Becoming a Youth Soccer Coach
I want to lose weight so I can coach my daughter’s soccer team this fall.
My daughter played in her first game ever this past Saturday — t-ball — and she did great. I practice with her at home and she’s naturally athletic — tall and fast.
While her t-ball coach does a fine job, I’m a very much a type A personality and am incredibly competitive. I would do some things differently, things that I picked up while coaching youth (10-12 years old) football a few years ago. For starters, kids, especially the younger ones, need to see an insanely energetic coach; they feed off of the energy and excitement. Kids need to be active at all times during practice — otherwise they get bored and distracted.
So goes their attention, so goes any ability to teach them anything.
While my daughter does well in t-ball, she excels at soccer. We have a soccer ball and a portable goal (pictured above) that we play with in the front yard. I’ll often kick the ball around by myself to burn some calories while she’s on her scooter or doing something in the yard. I played soccer through the YMCA for several years when I was a kid — playing again is like being reacquainted with a long-lost friend.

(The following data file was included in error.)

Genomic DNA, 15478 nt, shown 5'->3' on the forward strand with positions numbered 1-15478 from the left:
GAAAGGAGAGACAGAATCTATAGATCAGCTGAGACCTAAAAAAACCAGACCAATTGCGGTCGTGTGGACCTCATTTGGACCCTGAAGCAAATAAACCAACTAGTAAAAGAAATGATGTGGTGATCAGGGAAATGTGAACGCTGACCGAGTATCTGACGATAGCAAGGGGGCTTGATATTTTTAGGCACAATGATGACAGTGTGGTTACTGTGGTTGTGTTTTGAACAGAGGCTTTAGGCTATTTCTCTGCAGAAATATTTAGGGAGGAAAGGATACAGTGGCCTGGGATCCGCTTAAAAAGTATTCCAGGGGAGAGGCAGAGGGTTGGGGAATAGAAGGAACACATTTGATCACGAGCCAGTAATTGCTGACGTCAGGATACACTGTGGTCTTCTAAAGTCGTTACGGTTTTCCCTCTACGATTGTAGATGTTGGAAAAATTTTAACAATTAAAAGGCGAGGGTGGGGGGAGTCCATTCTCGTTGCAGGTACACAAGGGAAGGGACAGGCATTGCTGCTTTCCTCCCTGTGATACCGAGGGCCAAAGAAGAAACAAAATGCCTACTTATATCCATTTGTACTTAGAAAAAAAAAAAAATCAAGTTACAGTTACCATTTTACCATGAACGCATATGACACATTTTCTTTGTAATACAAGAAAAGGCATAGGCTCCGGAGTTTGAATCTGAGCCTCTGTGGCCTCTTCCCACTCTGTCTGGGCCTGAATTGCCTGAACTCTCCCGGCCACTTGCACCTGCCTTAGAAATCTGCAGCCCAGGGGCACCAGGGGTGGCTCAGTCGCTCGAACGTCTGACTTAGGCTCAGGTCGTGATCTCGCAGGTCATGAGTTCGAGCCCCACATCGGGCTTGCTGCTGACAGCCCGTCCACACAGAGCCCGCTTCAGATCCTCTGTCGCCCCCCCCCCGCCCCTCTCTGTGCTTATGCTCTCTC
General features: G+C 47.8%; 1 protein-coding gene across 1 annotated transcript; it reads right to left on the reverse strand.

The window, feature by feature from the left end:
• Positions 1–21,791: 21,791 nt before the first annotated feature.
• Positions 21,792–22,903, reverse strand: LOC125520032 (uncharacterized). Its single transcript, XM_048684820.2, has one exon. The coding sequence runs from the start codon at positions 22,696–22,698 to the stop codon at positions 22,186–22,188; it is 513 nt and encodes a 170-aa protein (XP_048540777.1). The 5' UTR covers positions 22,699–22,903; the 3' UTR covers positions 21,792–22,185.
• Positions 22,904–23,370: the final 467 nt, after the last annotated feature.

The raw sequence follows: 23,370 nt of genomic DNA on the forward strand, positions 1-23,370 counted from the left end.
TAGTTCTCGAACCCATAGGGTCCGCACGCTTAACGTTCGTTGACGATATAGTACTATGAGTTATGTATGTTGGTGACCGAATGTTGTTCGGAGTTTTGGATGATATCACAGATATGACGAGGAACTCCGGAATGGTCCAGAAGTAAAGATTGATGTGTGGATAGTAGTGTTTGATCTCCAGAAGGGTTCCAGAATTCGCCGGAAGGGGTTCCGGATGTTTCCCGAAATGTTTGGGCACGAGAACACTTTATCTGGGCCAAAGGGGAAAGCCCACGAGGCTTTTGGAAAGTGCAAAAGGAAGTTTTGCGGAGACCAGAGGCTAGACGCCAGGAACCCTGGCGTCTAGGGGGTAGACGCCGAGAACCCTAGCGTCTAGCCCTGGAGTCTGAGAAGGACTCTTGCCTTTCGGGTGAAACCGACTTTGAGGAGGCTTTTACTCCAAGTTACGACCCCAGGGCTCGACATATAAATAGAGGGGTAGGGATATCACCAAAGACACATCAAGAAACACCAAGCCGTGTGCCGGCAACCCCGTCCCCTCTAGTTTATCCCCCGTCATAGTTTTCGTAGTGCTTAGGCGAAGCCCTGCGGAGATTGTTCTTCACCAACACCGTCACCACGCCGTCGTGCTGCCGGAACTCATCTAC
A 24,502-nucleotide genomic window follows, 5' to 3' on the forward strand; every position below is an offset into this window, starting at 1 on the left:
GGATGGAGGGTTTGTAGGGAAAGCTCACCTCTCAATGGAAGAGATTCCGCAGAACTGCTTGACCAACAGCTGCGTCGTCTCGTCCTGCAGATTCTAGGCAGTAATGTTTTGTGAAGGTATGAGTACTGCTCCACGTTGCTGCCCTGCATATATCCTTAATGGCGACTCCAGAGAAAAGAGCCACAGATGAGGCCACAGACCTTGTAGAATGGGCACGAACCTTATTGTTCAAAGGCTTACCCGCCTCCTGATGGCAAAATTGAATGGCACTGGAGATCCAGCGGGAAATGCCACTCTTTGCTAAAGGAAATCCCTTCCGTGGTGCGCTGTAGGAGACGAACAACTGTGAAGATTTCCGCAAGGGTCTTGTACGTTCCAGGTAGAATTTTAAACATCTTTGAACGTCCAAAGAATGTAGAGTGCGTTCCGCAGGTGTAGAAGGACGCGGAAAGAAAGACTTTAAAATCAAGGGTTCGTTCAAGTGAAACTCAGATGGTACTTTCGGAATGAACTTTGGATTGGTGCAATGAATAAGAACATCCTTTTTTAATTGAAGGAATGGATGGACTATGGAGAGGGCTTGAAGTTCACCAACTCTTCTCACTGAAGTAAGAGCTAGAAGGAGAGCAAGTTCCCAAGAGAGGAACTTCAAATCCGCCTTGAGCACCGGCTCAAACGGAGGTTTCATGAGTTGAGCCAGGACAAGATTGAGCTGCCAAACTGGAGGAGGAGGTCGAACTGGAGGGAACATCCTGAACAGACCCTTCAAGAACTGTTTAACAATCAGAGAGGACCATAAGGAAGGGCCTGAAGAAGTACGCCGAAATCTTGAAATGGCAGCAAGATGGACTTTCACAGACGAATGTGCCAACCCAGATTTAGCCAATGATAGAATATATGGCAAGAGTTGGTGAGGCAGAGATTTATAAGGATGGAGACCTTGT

Knowing that I’ll make a good, hopefully great coach, something youth sports leagues around the country desperately need, I’ve already committed to coaching my daughter’s soccer team this fall. I’m more than fit enough to coach the kids in my condition today — but I want to get in really good shape. I want to be able to run up and down the soccer field while keeping a high level of excitement for the kids, not gasping for air every 5 minutes.
I want a high energy practice every week. As a coach, it will be my job to make sure the kids have fun and learn the basics of soccer.
The more fit I am, the better I’ll be at my job.